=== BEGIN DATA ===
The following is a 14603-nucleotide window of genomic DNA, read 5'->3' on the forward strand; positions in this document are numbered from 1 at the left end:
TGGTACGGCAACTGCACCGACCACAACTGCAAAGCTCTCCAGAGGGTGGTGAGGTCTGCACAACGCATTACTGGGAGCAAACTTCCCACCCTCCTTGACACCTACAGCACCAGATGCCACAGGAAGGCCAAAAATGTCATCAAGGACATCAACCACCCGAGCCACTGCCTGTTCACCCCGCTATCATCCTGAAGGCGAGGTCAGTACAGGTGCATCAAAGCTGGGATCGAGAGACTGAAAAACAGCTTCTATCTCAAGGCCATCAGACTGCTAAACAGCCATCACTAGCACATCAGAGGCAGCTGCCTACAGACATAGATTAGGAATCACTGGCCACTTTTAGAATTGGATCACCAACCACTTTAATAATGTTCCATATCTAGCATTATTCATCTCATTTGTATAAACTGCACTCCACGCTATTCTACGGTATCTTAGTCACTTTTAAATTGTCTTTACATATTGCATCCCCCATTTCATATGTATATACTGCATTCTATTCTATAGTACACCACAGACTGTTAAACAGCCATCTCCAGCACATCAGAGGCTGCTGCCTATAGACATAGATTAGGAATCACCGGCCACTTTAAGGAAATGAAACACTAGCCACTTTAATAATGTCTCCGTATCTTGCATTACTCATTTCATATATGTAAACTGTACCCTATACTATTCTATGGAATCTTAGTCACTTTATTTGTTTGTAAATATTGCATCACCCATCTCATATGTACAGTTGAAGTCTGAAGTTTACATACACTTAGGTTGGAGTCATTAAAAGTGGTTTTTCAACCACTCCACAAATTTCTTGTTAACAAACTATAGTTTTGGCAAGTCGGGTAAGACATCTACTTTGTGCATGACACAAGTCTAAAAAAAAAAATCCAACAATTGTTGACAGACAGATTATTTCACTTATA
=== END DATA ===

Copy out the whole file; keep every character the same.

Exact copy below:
The following is a 14603-nucleotide window of genomic DNA, read 5'->3' on the forward strand; positions in this document are numbered from 1 at the left end:
TGGTACGGCAACTGCACCGACCACAACTGCAAAGCTCTCCAGAGGGTGGTGAGGTCTGCACAACGCATTACTGGGAGCAAACTTCCCACCCTCCTTGACACCTACAGCACCAGATGCCACAGGAAGGCCAAAAATGTCATCAAGGACATCAACCACCCGAGCCACTGCCTGTTCACCCCGCTATCATCCTGAAGGCGAGGTCAGTACAGGTGCATCAAAGCTGGGATCGAGAGACTGAAAAACAGCTTCTATCTCAAGGCCATCAGACTGCTAAACAGCCATCACTAGCACATCAGAGGCAGCTGCCTACAGACATAGATTAGGAATCACTGGCCACTTTTAGAATTGGATCACCAACCACTTTAATAATGTTCCATATCTAGCATTATTCATCTCATTTGTATAAACTGCACTCCACGCTATTCTACGGTATCTTAGTCACTTTTAAATTGTCTTTACATATTGCATCCCCCATTTCATATGTATATACTGCATTCTATTCTATAGTACACCACAGACTGTTAAACAGCCATCTCCAGCACATCAGAGGCTGCTGCCTATAGACATAGATTAGGAATCACCGGCCACTTTAAGGAAATGAAACACTAGCCACTTTAATAATGTCTCCGTATCTTGCATTACTCATTTCATATATGTAAACTGTACCCTATACTATTCTATGGAATCTTAGTCACTTTATTTGTTTGTAAATATTGCATCACCCATCTCATATGTACAGTTGAAGTCTGAAGTTTACATACACTTAGGTTGGAGTCATTAAAAGTGGTTTTTCAACCACTCCACAAATTTCTTGTTAACAAACTATAGTTTTGGCAAGTCGGGTAAGACATCTACTTTGTGCATGACACAAGTCTAAAAAAAAAAATCCAACAATTGTTGACAGACAGATTATTTCACTTATA